Saturday 25 September 2021

Latin America, a continent of discontent

Nearly a third of Latin Americans want to emigrate. Crime, weak economies and corruption are pushing them to move abroad.

Paying the bills

Latest

Canadian airlines will start flying back to Costa Rica on October 2

QCOSTARICA - Four Canadian airlines will resume their flights...

8-year-old boy dies abruptly of covid-19

QCOSTARICA - An eight-year-old boy who had no risk...

Vaccinations face unfounded fears over AstraZeneca dosages

QCOSTARICA - The goal of immunizing 500,000 people over...

There are potholes and then there are potholes!

QCOSTARICA - Imagine your vehicle being devoured by a...

Today’s Vehicle Restriction September 25: “EVEN” ending plates CANNOT circulate

QCOSTARICA - For today, Saturday, September 25, vehicles with...

Legislators to begin discussion on reducing the 2022 Marchamo this Monday

QCOSTARICA - The political fractions, except that of the...

No National Census in 2022!

QCOSTARICA - The Instituto Nacional de Estadística y Censos...
Paying the bills

Share

Crime, weak economies and corruption are pushing Latin Americans to move abroad. Among them are citizens of El Salvador, Honduras and Guatemala who are emigrating en masse. They are fed up with poverty and violence, and people-smugglers have become adept at transporting them.

Migrants make the arduous journey towards the United States from countries across Latin America. ( REUTERS )

This exodus is the main reason why in the past year officers at the United States’ southern border have detained more people trying to cross than in any 12-month period since 2009, The Economist reports.

- Advertisement -

Venezuela and Central America are uniquely troubled. However, their citizens’ desire to get out is increasingly common. Gallup, a pollster, asks people in 120 countries each year if they want to emigrate. From 2010 to 2018 the share that said “yes” rose in 15 of the 19 Latin American nations it tracks. In 2010, 19% of people in the region hoped to move abroad permanently, the same as in Europe. Now 31% do, as many as in the Middle East and Africa.

Many are afraid of being killed. In Brazil murders hit a record high of 63,880 in 2017, following a resurgence of fighting between criminal gangs; the share of citizens who wish to emigrate has tripled to 33%. The country’s homicide rate is now roughly level with Colombia’s—where it fell as the government’s war with the FARC guerrillas wound down, but could pick up again if some fighters’ recent decision to abandon the peace accord of 2016 causes a return to war (see Americas section).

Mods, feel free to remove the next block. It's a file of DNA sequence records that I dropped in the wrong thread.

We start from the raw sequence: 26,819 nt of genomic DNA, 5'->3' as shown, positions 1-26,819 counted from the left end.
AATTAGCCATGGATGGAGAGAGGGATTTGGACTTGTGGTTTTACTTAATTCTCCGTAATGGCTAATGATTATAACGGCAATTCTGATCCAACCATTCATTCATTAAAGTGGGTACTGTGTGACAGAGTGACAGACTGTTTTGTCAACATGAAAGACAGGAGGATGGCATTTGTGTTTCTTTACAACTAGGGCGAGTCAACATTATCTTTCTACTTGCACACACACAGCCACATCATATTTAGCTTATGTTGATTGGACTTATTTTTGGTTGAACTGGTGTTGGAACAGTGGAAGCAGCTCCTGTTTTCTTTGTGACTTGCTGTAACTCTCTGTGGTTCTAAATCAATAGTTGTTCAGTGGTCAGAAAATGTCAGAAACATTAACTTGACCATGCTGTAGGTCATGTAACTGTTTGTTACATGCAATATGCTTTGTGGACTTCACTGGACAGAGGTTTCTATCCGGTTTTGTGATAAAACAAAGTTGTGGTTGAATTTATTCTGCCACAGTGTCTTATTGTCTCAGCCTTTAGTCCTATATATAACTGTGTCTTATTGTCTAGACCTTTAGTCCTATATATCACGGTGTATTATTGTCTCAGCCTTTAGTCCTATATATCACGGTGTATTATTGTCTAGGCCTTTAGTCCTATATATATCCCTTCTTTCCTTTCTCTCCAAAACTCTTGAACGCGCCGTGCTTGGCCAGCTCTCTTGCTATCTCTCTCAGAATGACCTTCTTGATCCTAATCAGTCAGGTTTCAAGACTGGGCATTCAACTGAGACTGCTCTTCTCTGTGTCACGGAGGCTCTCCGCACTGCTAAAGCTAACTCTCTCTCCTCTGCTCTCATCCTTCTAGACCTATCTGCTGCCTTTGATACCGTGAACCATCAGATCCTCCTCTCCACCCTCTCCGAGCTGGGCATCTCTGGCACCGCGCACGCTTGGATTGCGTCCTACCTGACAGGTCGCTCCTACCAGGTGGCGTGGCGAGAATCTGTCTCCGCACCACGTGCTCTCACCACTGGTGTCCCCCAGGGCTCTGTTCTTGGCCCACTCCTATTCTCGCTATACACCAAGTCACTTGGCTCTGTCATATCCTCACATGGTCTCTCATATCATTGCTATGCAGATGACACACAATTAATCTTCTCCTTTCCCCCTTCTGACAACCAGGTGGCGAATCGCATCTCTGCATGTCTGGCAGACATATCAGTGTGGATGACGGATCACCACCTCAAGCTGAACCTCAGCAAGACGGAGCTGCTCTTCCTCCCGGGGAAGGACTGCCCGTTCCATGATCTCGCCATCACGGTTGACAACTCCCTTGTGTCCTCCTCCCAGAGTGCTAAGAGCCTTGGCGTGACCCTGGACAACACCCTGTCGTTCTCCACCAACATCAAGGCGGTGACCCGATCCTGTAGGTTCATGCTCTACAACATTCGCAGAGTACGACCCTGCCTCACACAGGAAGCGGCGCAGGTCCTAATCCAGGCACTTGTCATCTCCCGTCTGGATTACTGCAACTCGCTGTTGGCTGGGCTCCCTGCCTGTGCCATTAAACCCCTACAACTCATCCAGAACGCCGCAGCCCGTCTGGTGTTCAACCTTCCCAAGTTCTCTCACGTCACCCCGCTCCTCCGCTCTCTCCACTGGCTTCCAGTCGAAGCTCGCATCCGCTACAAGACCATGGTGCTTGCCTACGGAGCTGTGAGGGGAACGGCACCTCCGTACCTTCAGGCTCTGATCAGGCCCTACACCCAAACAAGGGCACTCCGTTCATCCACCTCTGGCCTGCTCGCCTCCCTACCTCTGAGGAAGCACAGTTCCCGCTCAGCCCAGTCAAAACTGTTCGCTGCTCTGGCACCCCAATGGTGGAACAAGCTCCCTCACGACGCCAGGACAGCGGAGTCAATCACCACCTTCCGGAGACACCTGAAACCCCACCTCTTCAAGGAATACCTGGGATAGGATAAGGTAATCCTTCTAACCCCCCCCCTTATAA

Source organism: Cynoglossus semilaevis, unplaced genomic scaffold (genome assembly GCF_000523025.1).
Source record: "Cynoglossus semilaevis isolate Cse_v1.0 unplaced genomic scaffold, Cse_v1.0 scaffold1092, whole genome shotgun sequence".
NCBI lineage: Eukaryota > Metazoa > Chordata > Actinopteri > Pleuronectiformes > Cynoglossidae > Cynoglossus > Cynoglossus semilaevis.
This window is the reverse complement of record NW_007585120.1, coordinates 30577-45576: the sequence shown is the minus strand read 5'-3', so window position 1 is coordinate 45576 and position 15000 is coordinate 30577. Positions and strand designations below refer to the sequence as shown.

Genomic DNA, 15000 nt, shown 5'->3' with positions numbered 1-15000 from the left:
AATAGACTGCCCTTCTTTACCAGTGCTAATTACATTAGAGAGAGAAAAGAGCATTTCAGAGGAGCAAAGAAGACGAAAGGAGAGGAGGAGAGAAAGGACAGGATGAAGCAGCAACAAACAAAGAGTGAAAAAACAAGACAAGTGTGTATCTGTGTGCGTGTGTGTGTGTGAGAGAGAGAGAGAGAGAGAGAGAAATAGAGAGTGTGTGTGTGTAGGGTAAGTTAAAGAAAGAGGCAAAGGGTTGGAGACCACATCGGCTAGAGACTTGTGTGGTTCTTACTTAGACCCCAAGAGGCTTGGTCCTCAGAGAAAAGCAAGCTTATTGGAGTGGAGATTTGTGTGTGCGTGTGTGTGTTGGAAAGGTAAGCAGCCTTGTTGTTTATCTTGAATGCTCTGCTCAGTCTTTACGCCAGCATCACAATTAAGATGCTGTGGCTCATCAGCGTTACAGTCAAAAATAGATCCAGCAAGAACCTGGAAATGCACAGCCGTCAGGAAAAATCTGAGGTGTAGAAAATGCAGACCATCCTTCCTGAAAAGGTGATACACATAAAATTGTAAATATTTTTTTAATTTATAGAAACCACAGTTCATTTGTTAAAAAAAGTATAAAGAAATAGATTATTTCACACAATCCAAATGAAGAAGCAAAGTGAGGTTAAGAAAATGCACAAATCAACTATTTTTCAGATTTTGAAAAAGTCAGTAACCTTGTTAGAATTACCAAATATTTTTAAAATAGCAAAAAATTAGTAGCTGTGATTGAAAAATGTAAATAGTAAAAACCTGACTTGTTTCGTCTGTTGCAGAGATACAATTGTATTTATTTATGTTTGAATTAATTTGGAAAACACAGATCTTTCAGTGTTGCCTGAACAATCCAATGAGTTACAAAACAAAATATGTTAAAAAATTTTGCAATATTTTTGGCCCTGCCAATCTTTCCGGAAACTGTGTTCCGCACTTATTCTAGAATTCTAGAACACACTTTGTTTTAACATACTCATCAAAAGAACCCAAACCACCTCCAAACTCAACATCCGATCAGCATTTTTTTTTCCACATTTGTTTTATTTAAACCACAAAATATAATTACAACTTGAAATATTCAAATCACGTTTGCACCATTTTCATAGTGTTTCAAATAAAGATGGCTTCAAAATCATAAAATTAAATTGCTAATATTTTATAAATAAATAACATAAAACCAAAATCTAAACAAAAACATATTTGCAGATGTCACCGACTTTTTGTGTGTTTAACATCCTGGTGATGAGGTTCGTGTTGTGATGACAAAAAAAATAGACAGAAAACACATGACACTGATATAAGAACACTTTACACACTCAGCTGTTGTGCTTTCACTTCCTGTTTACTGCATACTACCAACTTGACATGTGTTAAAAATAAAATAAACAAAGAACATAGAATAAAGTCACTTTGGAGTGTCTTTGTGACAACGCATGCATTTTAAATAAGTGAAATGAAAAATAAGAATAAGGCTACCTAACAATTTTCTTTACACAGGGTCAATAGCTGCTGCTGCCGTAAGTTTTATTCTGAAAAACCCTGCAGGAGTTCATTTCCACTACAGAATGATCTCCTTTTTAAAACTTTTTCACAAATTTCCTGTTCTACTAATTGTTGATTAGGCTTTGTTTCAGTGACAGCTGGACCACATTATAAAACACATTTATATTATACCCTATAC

In countries where crime has not risen, economic doldrums have been the main driver of discontent.

In 2010 Latin America’s GDP grew by 6%, well above the global average. By 2016 it was shrinking, due to recessions in Brazil and Argentina—the latter of which imposed capital controls this week.

In Mexico, the region’s second-biggest country, the economy has plodded along with low productivity growth and little social mobility.

- Advertisement -

Another thing making Latin America less liveable is corruption. The region is grubbier than you would expect, given its relative affluence.

In Brazil, the Lava Jato investigation has exposed bribes paid by industrial firms to scores of politicians. Alan García, a former president of Peru, killed himself in April to avoid arrest in conjunction with the Brazilian scandal. According to Latinobarómetro, an annual survey, the share of Latin Americans dissatisfied with how democracy works in their country has risen from 52% in 2010 to 71% last year.

Latin Americans are not just voting with their feet; they are venting at the ballot box, too.

In 2018 messianic populists who railed against corruption and crime won presidential elections in Brazil (the conservative Jair Bolsonaro) and Mexico (the leftist Andrés Manuel López Obrador).

- Advertisement -

If voters remain this disenchanted, more leaders with autocratic streaks are likely to follow.

Sources: Gallup; Latinobarómetro; IMF; World Bank; US Customs and Border Patrol; UNODC; IoM; UNHCR

- Advertisement -
Paying the bills
Ricohttp://www.theqmedia.com
"Rico" is the crazy mind behind the Q media websites, a series of online magazines where everything is Q! In these times of new normal, stay at home. Stay safe. Stay healthy.

Related Articles

Costa Rica has the lowest inflation in the region

QCOSTARICA - Costa Rica registered the lowest inflation in the Central...

Costa Rica second last in economic recovery in the region

QCOSTARICA - The Central American region experiences very different realities as...

Subscribe to our stories

To be updated with all the latest news, offers and special announcements.

Log In

Forgot password?

Forgot password?

Enter your account data and we will send you a link to reset your password.

Your password reset link appears to be invalid or expired.

Log in

Privacy Policy

Add to Collection

No Collections

Here you'll find all collections you've created before.